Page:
The past few years have seen a sharp rise in maturity of new digital capabilities, including cloud computing, big data analytics, sensors and machine-to-machine communication (often called the Internet of Things or IoT). These new tools are impactful to manufacturers as much or more than to other industries. These disruptive technologies have spawned many new and exciting ways to solve problems in manufacturing, often labeled "smart manufacturing."
In a recent blog, Sean Bryson described Hitachi Optimized Factory, the Hitachi best practice approach to smart manufacturing. Hitachi Optimized Factory offers many use-cases and a digital transformation roadmap for manufacturing, but is this indeed valuable to your business? The question manufacturers ought to begin with then is: Why implement smart manufacturing solutions at all?
Value of Optimized Factory
Improved worker safety. The US-based Occupational Health & Safety Administration (OSHA) estimates that 36 out of every 1000 workers will get injured this year, resulting in lost time, personal costs and damage to company reputation. Costs are considerable: OSHA estimates that $1B/weekly is paid in direct compensation to injured workers and OSHA penalties can exceed $12,000/day for non-compliance. Many injuries are preventable however, the top three causes reported are: 1) struck by something; 2) over-exertion; and 3) a fall. Digital tools such as cameras and wearable sensors can be used to monitor workers for abnormal activity or repetitive motion. Big data analysis can identify causal relationships between operating conditions, training, environment and personal injury to avoid putting people in unnecessary dangerous situations.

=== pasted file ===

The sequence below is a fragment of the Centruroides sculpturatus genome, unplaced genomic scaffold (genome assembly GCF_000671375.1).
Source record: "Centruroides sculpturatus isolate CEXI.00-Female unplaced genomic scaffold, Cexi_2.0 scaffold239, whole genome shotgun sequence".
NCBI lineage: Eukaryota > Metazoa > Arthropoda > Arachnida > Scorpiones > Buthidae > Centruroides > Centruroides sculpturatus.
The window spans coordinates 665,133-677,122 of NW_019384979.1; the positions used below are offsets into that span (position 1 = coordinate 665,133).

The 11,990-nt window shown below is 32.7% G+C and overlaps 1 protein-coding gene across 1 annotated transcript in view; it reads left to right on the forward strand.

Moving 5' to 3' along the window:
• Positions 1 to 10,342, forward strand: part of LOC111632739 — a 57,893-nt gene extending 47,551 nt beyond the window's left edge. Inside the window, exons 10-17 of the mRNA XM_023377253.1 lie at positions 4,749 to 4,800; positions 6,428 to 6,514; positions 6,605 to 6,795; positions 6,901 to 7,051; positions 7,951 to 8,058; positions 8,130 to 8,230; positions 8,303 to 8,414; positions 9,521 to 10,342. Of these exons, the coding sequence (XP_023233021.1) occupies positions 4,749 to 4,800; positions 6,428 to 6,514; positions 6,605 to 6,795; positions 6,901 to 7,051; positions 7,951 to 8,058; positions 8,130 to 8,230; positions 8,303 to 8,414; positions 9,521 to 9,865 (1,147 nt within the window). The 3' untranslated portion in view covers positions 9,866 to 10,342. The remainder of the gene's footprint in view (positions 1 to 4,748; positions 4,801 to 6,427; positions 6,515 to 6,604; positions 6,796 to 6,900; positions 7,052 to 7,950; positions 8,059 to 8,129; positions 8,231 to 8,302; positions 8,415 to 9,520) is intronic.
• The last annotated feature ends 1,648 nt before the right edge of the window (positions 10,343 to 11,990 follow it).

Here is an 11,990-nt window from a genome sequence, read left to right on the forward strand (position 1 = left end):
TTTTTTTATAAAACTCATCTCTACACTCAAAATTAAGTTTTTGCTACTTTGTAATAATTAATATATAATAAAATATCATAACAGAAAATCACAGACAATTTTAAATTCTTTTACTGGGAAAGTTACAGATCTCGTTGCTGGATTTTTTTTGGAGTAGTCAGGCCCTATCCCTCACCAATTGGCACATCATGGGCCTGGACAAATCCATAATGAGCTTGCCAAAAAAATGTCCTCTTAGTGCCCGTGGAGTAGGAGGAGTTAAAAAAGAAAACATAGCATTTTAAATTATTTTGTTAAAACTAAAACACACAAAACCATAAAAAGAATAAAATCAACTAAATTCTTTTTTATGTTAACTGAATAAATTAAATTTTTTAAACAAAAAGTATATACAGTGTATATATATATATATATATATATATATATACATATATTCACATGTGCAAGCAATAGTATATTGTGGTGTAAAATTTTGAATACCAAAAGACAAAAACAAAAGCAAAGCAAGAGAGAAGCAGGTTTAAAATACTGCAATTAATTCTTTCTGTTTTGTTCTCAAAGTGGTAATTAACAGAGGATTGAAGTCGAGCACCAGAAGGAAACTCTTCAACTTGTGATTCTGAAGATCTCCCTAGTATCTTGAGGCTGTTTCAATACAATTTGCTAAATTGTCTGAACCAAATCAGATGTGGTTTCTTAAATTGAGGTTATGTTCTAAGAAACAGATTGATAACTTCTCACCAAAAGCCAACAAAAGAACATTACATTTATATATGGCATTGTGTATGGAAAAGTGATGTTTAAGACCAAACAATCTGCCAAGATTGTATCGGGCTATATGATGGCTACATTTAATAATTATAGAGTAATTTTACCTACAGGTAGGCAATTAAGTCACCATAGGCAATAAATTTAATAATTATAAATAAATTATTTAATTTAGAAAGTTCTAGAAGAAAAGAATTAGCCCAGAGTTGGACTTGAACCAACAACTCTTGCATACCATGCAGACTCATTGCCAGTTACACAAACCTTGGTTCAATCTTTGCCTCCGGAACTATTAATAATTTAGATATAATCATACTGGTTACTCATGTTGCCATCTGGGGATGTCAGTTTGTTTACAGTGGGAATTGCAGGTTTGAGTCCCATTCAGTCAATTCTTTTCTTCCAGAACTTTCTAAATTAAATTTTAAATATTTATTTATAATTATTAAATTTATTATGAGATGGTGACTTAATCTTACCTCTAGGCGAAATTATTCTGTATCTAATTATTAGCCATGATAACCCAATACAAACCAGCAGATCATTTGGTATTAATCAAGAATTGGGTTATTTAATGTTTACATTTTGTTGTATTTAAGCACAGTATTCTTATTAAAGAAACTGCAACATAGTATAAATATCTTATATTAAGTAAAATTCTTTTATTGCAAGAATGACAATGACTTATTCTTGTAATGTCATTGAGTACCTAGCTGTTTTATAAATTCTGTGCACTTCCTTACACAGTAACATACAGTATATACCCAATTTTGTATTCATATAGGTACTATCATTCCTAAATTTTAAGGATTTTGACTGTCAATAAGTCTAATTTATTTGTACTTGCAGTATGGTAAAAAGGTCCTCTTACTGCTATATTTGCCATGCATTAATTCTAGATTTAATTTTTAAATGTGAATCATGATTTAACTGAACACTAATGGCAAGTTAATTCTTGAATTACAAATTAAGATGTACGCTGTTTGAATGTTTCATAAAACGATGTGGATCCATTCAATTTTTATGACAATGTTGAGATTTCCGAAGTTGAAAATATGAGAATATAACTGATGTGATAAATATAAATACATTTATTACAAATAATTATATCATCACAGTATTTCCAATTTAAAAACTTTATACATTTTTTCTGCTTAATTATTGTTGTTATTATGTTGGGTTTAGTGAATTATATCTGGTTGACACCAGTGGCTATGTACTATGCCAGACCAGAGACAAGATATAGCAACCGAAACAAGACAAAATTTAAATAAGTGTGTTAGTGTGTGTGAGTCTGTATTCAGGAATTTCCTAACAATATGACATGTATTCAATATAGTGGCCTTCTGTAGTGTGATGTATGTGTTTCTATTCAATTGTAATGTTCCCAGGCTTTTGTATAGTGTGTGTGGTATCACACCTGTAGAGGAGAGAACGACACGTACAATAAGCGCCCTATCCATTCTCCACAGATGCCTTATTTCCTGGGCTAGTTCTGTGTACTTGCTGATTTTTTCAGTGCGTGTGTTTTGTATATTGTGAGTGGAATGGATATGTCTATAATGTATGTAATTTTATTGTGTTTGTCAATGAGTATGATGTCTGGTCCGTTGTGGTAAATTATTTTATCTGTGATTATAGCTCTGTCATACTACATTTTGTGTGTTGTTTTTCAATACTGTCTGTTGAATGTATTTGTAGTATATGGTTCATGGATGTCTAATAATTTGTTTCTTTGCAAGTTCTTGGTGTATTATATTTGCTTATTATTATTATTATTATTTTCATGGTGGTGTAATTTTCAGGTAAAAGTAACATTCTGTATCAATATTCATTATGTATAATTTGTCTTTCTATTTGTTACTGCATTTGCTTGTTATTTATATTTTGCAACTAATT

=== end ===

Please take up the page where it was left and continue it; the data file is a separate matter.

Increased operational efficiency and productivity. Manufacturers continually seek reduce operating costs, get products to customers when promised and make use of available capacity through improving:
- labor productivity,
- production throughput,
- equipment availability and
- product quality or yields.
Manufacturers employ various means, including upgrading equipment and up-skilling workers, though manufacturers report having reached a limit of continuous improvement through these traditional means. Digital tools offer an avenue to step-change improvement. Cameras and other sensing technology can monitor and measure labor productivity and material flow, identifying poor performers and bottlenecks. Predictive quality and predictive maintenance analysis can forecast downstream material waste and equipment downtimes and allow time for remediation.
Smart Products and Increased Customer Experiences. Product-based companies seek to improve customer satisfaction levels and customer retention. Understanding how products are being used by their customers open a new level of customer interaction, allowing product designers to quickly adjust product design to meet customer demands. Further, IoT-enabled products can tie the customer to the manufacturer in ways that enhances the customer’s usage of the product and affiliation to the seller, including reliability monitoring, promotion awareness, firmware updates, auto-replenishment of consumables, etc. In certain cases, this information can even be employed to establish new service markets, or service-based business models.